That’s the question most Giants fans were asking Wednesday morning as they awoke to the realities of Beckxit.
Why did the Giants trade one of the most talented and dynamic playmakers in their history Tuesday night for two draft picks and a safety? Why did Dave Gettleman sign Odell Beckham Jr. to a massive extension and make him the highest-paid receiver in the NFL in August, then change his mind on Beckham’s value to the organization within seven months? Why did Gettleman say he did not sign Beckham to trade him … and then trade him?
Gettleman may not give a satisfactory answer to those questions the next time he speaks to the media, but what he has said during his tenure with the Giants can be parsed into figuring out what he was thinking as he agreed to the trade that will, for better or worse, define his career as a general manager.
At the Combine late last month, Gettleman made remarks that are coming full circle. They weren’t about Beckham directly, but in retrospect they may have been.
"I’ve been to seven [Super Bowls] and every single team had a great locker room,” he said. “I’m not saying you can never take a chance on a guy, but part of the responsibility of a general manager is to eliminate distractions, allow players to play, and coaches to coach. Unfortunately, guys who have character issues create distractions.”
Did Beckham have character issues? Well, he was never arrested, never accused of any particularly torrid activities, and never investigated by the league for violating the personal conduct policy or any of the other parameters the NFL sets as standards of citizenship. Yes, he was suspended for one game in 2015 after he tried to decapitate the Panthers' Josh Norman (when Gettleman, by the way, was GM of the Panthers). Do we consider that an on-field or off-field matter? At some point with Beckham, they do start to blend.
But there were other distractions, less serious and more, well, irritating to the coaches, front office and ownership. The cramps that required halftime IVs. The interviews on ESPN and the viral videos that were less than flattering. The murky tweets and Instagram posts that hinted at his dissatisfaction but were just vague enough to deny any wrongdoing.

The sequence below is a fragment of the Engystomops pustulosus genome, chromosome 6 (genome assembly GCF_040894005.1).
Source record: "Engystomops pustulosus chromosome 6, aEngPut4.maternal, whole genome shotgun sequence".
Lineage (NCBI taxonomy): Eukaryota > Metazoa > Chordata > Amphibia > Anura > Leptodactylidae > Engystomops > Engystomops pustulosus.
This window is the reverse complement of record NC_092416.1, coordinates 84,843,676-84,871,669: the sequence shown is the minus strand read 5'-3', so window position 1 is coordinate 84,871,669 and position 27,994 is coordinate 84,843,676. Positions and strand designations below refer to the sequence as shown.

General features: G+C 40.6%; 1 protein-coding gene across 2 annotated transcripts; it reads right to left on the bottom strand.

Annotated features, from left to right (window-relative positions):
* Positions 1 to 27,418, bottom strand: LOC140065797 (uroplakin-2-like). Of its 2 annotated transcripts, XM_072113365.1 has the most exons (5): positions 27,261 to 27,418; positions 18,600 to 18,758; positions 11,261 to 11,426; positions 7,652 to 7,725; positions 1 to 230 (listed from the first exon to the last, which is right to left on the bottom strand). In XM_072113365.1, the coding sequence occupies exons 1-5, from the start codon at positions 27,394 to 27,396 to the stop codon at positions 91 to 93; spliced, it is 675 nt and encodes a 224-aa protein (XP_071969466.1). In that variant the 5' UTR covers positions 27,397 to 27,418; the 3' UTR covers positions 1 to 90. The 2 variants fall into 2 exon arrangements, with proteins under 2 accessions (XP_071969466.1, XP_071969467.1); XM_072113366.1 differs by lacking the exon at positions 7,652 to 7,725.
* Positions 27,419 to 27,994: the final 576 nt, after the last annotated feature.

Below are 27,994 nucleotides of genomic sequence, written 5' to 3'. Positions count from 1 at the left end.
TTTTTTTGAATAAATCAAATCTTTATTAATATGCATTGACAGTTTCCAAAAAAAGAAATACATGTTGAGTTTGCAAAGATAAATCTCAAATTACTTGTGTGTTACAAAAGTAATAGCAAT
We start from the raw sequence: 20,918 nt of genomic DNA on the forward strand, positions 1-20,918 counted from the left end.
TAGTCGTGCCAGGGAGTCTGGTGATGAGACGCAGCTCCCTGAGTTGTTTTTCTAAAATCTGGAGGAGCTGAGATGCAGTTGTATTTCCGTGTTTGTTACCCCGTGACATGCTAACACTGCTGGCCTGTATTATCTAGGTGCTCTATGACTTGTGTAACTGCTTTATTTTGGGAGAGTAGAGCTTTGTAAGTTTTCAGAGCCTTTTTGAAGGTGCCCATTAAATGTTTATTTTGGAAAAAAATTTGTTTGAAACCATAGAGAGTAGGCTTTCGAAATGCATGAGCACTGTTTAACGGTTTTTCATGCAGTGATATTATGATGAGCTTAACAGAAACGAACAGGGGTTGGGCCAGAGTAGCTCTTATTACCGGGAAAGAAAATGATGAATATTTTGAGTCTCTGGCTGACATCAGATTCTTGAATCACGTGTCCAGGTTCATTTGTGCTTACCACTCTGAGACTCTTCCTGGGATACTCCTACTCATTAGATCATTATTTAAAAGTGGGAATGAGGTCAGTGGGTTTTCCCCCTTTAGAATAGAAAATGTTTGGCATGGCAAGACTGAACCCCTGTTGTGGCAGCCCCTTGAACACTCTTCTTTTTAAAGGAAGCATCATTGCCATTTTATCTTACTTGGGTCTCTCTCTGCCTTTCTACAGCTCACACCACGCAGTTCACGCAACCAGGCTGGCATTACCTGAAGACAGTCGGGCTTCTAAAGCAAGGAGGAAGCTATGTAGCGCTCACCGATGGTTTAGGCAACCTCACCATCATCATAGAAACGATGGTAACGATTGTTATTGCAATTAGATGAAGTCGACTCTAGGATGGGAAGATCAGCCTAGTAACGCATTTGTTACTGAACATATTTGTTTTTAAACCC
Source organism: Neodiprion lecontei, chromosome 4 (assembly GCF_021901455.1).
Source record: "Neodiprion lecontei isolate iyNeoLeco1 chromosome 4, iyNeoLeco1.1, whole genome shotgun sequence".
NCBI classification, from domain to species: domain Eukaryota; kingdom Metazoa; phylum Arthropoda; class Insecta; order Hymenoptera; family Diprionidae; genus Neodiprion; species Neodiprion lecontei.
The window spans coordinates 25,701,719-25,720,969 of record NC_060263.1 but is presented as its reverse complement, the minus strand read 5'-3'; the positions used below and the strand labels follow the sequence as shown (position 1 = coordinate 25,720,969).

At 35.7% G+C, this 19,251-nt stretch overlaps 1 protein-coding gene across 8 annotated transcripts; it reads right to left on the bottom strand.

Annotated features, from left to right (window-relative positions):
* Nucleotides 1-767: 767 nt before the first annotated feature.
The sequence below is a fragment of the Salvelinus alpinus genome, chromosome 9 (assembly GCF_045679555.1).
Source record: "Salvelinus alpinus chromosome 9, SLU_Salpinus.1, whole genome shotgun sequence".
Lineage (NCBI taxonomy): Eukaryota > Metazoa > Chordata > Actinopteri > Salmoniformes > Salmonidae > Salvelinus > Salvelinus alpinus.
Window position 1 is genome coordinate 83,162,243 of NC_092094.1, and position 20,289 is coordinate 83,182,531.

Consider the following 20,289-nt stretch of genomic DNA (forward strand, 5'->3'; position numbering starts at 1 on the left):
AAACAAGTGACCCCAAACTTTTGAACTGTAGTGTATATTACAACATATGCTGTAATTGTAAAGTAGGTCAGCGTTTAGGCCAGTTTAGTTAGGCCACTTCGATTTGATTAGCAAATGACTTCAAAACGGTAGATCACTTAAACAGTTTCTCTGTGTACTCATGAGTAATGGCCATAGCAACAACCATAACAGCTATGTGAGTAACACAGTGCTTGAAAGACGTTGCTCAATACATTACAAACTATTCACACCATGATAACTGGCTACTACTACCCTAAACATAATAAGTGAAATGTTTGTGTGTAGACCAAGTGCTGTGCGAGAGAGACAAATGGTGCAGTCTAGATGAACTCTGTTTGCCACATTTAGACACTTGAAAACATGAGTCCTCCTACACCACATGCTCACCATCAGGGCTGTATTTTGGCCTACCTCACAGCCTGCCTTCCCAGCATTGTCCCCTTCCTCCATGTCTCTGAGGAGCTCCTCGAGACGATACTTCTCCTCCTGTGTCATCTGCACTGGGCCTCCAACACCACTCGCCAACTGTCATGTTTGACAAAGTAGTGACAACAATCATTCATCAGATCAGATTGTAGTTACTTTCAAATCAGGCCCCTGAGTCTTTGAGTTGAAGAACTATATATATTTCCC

And during games, there was always a sense the Giants had to get the ball to Beckham. That stood to reason as he was often their best player. But it created a spectator-filled offense, 10 guys waiting for one to bail them out with some kind of marvelous athleticism. That was balanced a bit with the arrival of Saquon Barkley last year, but the anticipation still lingered that if the Giants got the ball to Beckham enough, something magical was bound to happen. That’s not a healthy mindset for an offense.
Another thing Gettleman spoke about at the Combine was what we will call “The [Jerk] Quotient” (for which he had a more vulgar name).
"The bigger the [jerk] you are, the better the player you have to be,” he said. “Plain and simple. It’s funny, but it’s true. It’s a weird way of looking at life. But think of the great players around the league who have been just complete jerks. At the end of the day, what was the sum total of their careers and the effect on their teams?
“Talent sets the stage. Character sets the ceiling.”
Many of Beckham’s teammates will dispute that he was a, um, jerk. He was pretty well adored and respected in the locker room. He helped young players, related to veterans, and practiced hard whenever he was on the field. But the players are not the ones who traded him. The Giants’ management did. And to them, it’s fairly clear that Beckham’s place on that quotient that Gettleman spoke about had tipped from one side of the equation to the other.
Not many teams part ways with such talent so early in a career. Beckham, 26, could play another 10 years and be a Hall of Famer. He could achieve his goals of breaking all of Jerry Rice’s records. He could do for Cleveland football what his buddy LeBron James did for Cleveland basketball and give them a championship after generations of futility. And his departure may set the Giants on a course for a tailspin that could rival their swoon from 1964 through 1980.
One example of such a trade comes to mind. In 1919, the Red Sox traded a dazzling young talent named Babe Ruth to the Yankees, a fork in the road for both franchises for 85 years. Legend has it that Red Sox owner Harry Frazee agreed to the deal to help finance a Broadway play he was producing.
The Giants traded Beckham for the opposite reason. They wanted to avoid drama, not be a patron to it.